Focuses Audience Address on Clement of Alexandria

VATICAN CITY, APRIL 18, 2007 (Zenit.org).- Benedict XVI urged Christians to be able to give reasons for their faith in Christ, following the example of Clement of Alexandria, a key figure in the early Church.

The Pope made that request today during his address at the general audience in St. Peter's Square.

Clement of Alexandria died around the year 215 and was one of the first Christians to harmonize Christian faith with Greek philosophy, the Bishop of Rome explained.

The Holy Father referred to the three principal works from Clement that still exist today.

"Taken together, Clement's catecheses accompany the catechumen and the baptized step by step, because, with the two 'wings' of faith and reason, they lead to knowing the Truth, which is Christ, the Word of God," he said.

For Clement, "the knowledge of Christ is not just a thought, but a love that opens the eyes, transforms the person and creates communion with the 'Logos,' the divine Word that is truth and life," the Pontiff explained.

He added: "On the journey to perfection, Clement gives the same importance to moral requirements as to the intellectual ones. The two go together because it is not possible to know the truth without living it, nor to live the truth without knowing it.

"It is not possible to make oneself like God and contemplate him simply with a rational knowledge: In order to achieve this objective, it is necessary to live according to the 'Logos,' a life according to truth. And, therefore, good works have to accompany intellectual knowledge, as the shadow accompanies the body."

The Pope asserted that Clement of Alexandria "decisively continues along the path of those who want to 'give reason' for their faith in Jesus Christ."

And, echoing Pope John Paul II, Benedict XVI urged theologians and catechists of today to "recover and express to the full the metaphysical dimension of truth in order to enter into a demanding critical dialogue with […] contemporary philosophical thought."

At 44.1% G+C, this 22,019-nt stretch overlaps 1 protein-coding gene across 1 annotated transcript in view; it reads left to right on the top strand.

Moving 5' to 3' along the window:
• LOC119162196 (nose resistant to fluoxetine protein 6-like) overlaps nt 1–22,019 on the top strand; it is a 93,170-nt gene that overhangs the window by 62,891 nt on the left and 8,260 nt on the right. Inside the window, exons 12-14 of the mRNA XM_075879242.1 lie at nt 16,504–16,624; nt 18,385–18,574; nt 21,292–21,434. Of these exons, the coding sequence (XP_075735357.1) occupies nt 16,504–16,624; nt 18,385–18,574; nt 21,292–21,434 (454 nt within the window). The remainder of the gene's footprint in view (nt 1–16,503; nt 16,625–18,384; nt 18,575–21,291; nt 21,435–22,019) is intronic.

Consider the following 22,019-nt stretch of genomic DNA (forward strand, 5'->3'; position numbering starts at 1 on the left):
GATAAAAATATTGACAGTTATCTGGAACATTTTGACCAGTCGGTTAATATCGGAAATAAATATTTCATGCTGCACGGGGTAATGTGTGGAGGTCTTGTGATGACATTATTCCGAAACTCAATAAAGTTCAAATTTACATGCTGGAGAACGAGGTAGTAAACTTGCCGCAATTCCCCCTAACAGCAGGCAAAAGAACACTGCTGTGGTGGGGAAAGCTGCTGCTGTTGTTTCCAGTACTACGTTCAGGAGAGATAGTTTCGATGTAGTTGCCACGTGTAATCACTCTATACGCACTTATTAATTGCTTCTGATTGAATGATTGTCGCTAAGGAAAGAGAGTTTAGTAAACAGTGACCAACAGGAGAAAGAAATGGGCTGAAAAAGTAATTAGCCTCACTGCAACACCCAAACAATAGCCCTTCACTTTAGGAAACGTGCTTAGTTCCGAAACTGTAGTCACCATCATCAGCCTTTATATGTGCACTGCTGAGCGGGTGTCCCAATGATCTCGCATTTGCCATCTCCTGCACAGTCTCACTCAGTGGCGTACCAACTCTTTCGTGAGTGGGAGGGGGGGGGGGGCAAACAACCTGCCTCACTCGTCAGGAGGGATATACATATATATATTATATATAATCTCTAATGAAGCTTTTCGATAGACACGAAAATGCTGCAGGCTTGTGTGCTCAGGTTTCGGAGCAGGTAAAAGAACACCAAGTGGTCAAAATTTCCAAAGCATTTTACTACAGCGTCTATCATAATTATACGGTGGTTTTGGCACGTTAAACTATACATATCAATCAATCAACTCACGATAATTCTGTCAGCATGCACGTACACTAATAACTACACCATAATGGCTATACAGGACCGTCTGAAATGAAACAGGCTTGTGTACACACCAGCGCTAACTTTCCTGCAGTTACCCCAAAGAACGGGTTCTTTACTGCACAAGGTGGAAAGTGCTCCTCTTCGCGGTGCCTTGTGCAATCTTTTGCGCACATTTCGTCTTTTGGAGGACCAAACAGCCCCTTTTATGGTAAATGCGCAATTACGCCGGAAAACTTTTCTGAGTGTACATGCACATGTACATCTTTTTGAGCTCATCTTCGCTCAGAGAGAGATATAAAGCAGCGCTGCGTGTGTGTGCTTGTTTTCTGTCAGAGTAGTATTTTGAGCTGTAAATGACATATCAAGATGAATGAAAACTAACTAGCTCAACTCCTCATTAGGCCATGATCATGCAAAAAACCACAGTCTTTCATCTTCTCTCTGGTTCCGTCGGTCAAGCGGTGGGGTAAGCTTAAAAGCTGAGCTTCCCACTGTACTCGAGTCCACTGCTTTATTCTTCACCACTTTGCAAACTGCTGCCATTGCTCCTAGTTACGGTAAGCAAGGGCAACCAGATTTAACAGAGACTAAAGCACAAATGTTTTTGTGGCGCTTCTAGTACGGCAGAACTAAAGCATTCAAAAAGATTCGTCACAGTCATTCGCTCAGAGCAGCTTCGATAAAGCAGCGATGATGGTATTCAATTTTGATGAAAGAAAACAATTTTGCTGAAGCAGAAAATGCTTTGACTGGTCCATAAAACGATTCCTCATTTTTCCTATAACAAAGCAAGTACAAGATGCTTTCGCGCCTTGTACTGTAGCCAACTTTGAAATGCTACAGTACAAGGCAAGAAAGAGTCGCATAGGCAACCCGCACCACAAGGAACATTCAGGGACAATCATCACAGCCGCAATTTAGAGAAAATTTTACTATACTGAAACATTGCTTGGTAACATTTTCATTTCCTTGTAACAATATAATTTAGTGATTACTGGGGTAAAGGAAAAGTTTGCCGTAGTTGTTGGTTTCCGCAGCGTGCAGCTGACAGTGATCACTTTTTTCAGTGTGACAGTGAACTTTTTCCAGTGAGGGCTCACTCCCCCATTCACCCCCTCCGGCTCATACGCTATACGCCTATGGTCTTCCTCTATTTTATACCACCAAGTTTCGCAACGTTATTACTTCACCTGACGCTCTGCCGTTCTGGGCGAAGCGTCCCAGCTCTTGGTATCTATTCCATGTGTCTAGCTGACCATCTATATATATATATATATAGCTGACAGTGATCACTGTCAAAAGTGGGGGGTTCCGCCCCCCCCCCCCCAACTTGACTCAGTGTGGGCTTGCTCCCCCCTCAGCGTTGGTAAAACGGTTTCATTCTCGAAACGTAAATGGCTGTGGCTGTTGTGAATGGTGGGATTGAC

Code: ZE07041805

Date: 2007-04-18

 


Teachings of Christ

“A new commandment I give to you, that you love one another: just as I have loved you, you also are to love one another. By this all people will know that you are my disciples, if you have love for one another." (John 13:34-35 ESV)

Pentecost

Blessed are You, O Christ our God, * Who has shown the fishermen to be all wise, * by sending down to them the Holy Spirit, * and through them You have caught the whole world in Your net. * O Lover of Mankind, glory to You. (Troparion - Tone 8)

Glory to the Father, and to the Son, and to the Holy Spirit, now and ever, and to the ages of ages. Amen.

When the Most High descended, confusing tongues, * He divided the nations; * but when He distributed the tongues of fire, * He called all to unity; * and, with one voice, * we glorify the Most Holy Spirit. (Kontakion - Tone 8)

Saints and Martyrs

Adorned with the blood of Your Martyrs throughout the world, * as with purple and fine linen, * Your Church cries out to You through them: * "Send down Your compassions upon Your people. * Grant peace to Your commonwealth and great mercy to our souls." (Troparion - Tone 4)

Glory to the Father, and to the Son, and to the Holy Spirit, now and ever, and to the ages of ages. Amen.

As the first-fruits of nature to the Planter of Creation, * the whole world offers to You, O Lord, the God-bearing martyrs. * Through their prayers and the intercession of the Mother of God * preserve Your commonwealth, the Church, in profound peace, O Most Merciful One. (Kontakion - Tone 8)

Random Proverb

"He who commits adultery lacks sense; he who does it destroys himself." (Proverbs 6:32 ESV)

Pray Without Ceasing

Lord Jesus Christ, Son of God, have mercy on me, a sinner.

Wisdom from the Church Fathers

The work of prayer belongs to the angels, and is, therefore, the special concern of the Church. Every other work, i.e., charity, nursing the brethren, visiting the sick, caring for prisoners, releasing captives, and other similar things, is done by the brethren in love and offered by them to God. Similarly, poverty, fasting, sleeping on the ground, prostrations, vigils, etc., are good and like a sacrifice to God, because they aim to subdue and humble the body so that we may be purified and approach God and become friends of God -- yet these things do not present us directly to God, whereas prayer does so and unites us with Him. A person praying acts towards God like a friend -- conversing, confiding, requesting -- and through this becomes one with our Maker Himself.

St. Symeon of Thessalonica